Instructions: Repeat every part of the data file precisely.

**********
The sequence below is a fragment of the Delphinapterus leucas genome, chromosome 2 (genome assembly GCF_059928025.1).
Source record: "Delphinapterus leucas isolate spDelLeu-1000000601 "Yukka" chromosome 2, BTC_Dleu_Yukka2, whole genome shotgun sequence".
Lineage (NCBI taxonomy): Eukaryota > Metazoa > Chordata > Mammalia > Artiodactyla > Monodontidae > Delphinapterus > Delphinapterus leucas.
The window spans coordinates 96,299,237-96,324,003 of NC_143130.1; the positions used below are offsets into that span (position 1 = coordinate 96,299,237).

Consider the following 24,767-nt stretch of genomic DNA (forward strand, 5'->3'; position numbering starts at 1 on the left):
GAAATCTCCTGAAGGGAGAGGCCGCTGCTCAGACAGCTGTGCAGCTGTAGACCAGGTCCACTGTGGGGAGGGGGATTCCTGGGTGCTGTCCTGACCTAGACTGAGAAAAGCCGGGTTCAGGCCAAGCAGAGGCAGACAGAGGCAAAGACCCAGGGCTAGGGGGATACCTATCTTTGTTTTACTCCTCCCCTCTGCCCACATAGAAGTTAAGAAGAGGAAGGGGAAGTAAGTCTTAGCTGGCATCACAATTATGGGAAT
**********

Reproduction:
The sequence below is a fragment of the Delphinapterus leucas genome, chromosome 2 (genome assembly GCF_059928025.1).
Source record: "Delphinapterus leucas isolate spDelLeu-1000000601 "Yukka" chromosome 2, BTC_Dleu_Yukka2, whole genome shotgun sequence".
Lineage (NCBI taxonomy): Eukaryota > Metazoa > Chordata > Mammalia > Artiodactyla > Monodontidae > Delphinapterus > Delphinapterus leucas.
The window spans coordinates 96,299,237-96,324,003 of NC_143130.1; the positions used below are offsets into that span (position 1 = coordinate 96,299,237).

Consider the following 24,767-nt stretch of genomic DNA (forward strand, 5'->3'; position numbering starts at 1 on the left):
GAAATCTCCTGAAGGGAGAGGCCGCTGCTCAGACAGCTGTGCAGCTGTAGACCAGGTCCACTGTGGGGAGGGGGATTCCTGGGTGCTGTCCTGACCTAGACTGAGAAAAGCCGGGTTCAGGCCAAGCAGAGGCAGACAGAGGCAAAGACCCAGGGCTAGGGGGATACCTATCTTTGTTTTACTCCTCCCCTCTGCCCACATAGAAGTTAAGAAGAGGAAGGGGAAGTAAGTCTTAGCTGGCATCACAATTATGGGAAT